American Astronomical Society awards the Warner Prize to Ohio State researcher

Astronomy/Physics Professor Christopher Hirata (Credit: The Ohio State University)
Astronomy/Physics Professor Christopher Hirata (Credit: The Ohio State University)

Just as several next-generation cosmological telescopes are coming online, Ohio State University researcher Christopher Hirata has won the 2014 Helen B. Warner Prize for laying some the theoretical and observational groundwork to make them a reality.

The American Astronomical Society (AAS) awards the Warner Prize for outstanding observational or theoretical research by a young astronomer.

Specifically, AAS cited Hirata’s “remarkable cosmological studies, particularly his observational and theoretical work on weak gravitational lensing, one of the most important tools for assessing the distribution of mass in the universe,” as well as his “work on cosmological recombination, structure formation, and dark energy and cosmic acceleration, and for the extraordinary depth of understanding he brings to these subjects. His work is facilitating the next generation of important cosmological experiments.”

Winners of the Warner Prize must be younger than 36 years of age or have received their Ph.D. degree within the last eight years. Hirata actually earned his PhD in physics from Princeton nine years ago (in 2005), but since he was only 22 years old at the time, he is well below the age limit for the prize today. Prior to his time at Princeton, he earned his BS in physics from Caltech at age 19.

Now a professor of physics and astronomy at Ohio State, he’s come of age during a time when advances in computing have super-charged both theoretical and experimental research — especially in cosmology, where the subject matter literally covers the entire universe.

Hirata says that he’s excited to see results from the newly launched Dark Energy Survey Camera and the Subaru Hyper Suprime Cam. Such cameras are designed to collect massive amounts of data, but with advanced statistical analysis, computers can now zero in on key pieces of data that help explain how dark matter and dark energy affect the structure of the universe.

Thanks to such analyzes, “the signal-to-noise ratio for cosmological data is now an order of magnitude higher” than it was even just ten years ago, Hirata said.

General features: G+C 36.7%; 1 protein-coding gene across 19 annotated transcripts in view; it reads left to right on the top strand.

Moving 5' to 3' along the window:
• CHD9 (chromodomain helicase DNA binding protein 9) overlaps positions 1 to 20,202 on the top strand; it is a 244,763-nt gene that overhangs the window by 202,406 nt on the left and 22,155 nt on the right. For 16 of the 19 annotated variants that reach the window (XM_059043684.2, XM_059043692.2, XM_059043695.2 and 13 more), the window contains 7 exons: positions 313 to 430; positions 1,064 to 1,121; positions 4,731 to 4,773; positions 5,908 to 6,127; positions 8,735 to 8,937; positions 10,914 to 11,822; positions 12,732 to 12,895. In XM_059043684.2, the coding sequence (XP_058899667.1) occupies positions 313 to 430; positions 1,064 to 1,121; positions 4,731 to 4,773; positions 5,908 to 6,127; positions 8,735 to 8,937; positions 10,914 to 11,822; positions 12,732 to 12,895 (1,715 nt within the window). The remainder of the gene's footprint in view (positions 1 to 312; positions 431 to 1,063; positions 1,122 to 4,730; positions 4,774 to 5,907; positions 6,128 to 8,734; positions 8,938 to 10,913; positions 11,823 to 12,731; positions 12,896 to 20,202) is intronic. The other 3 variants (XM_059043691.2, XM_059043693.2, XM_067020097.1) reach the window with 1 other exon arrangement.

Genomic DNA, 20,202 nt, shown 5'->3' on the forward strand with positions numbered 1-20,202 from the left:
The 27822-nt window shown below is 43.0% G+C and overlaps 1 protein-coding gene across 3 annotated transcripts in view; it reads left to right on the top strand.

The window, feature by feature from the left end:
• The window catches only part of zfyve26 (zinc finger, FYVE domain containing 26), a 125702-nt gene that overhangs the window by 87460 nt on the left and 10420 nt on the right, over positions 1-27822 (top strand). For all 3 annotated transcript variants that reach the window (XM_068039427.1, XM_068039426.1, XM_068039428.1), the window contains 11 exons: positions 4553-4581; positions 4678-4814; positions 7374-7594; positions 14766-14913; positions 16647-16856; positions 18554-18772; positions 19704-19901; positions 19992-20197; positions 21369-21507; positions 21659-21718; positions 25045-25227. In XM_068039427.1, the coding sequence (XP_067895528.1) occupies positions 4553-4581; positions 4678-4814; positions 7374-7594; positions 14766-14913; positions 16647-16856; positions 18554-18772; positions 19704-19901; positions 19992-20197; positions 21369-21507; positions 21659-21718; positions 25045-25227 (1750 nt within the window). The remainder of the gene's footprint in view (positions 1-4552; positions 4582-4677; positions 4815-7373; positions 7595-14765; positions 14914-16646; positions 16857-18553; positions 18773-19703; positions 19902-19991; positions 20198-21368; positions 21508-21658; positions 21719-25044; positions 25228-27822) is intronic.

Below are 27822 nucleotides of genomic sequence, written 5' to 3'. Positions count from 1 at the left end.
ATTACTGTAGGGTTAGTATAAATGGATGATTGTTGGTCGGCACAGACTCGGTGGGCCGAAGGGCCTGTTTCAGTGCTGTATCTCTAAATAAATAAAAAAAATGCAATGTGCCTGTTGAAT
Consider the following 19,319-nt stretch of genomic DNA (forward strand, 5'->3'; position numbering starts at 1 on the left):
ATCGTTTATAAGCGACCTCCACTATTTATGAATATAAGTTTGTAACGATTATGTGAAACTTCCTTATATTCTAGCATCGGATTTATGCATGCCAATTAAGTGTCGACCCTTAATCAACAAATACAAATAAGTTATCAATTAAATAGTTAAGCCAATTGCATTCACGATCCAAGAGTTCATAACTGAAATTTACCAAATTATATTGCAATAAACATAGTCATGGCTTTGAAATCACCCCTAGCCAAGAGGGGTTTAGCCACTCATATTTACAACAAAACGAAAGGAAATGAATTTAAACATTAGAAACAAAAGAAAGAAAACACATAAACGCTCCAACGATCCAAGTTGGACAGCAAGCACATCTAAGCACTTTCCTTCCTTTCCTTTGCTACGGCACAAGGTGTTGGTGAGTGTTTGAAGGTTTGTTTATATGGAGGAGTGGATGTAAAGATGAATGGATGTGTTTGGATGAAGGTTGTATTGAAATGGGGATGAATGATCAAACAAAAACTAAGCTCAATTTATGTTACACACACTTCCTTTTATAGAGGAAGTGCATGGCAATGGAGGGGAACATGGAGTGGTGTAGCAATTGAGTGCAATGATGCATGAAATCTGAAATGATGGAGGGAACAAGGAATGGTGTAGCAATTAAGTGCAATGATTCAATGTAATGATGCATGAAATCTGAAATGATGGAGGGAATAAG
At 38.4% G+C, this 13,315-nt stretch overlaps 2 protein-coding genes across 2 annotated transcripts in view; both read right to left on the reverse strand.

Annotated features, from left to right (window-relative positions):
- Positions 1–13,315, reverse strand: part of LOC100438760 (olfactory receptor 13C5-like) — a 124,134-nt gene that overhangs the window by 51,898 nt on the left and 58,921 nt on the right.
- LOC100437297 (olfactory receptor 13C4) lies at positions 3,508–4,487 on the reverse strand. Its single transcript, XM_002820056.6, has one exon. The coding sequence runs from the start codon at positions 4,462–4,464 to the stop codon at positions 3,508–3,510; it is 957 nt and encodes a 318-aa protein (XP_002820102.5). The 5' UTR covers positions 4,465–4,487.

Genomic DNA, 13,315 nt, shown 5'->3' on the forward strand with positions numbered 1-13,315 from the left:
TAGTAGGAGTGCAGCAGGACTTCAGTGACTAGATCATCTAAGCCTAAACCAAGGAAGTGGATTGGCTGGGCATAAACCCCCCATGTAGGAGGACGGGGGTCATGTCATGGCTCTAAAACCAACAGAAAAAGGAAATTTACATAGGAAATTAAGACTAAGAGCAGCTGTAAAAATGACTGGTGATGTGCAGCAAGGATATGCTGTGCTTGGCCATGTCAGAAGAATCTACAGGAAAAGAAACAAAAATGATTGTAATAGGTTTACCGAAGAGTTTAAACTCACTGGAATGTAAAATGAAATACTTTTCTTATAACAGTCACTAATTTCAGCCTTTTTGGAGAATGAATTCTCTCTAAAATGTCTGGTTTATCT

As to the other qualification for the Warner Prize, winners must have made a significant contribution to either observational or theoretical astronomy within the last five years. Hirata has done both, according to David Weinberg, professor and vice chair of the Department of Astronomy at Ohio State.

“Chris is the very rare example of a brilliant theorist who will also dig deeply into observational measurements and understands intricate details of how telescopes and instruments work. The range of work that he has done is breathtaking, and it’s clear that he’s going to make all sorts of major contributions in the years to come,” Weinberg said.

To Hirata, it seems natural that many astronomers today don’t wear the sole label of “observer” or “theorist.”

“A lot of people do some of both, and it’s because the theory and observations have become so interconnected,” he explained. “Theorists look at the observational data to try to understand what an instrument does and build models from fundamental principles. Then they try to predict what the view through the telescope would look like.”

“The two sides need each other,” he concluded.

He is currently part of a team working on a new space telescope that could reveal the nature of dark energy: the Wide Field Infrared Survey Telescope (WFIRST), which NASA hopes to launch sometime around 2024. Ohio State is the only university to have three participants on the WFIRST team: Hirata, Weinberg, and Scott Gaudi, professor of astronomy.

Mysterious and unseen elements of the universe such as dark matter and dark energy can be hard to understand, even for PhD-level scientists. As a relatively new faculty member at Ohio State, Hirata is teaching an undergraduate class on two other, sometimes hard-to-grasp invisible phenomena: electricity and magnetism.

John Beacom, professor of physics and astronomy at Ohio State and director of the Center for Cosmology and AstroParticle Physics (CCAPP), said that Hirata is especially generous and effective in helping students through research and teaching.

“In addition to the outstanding record of accomplishments on his own research, Chris fits in very well with the style of CCAPP, being interested in many topics and also being easily approachable,” Beacom added.

Hirata is the second Ohio State faculty member to win the Warner Prize. The first was Gaudi in 2009.

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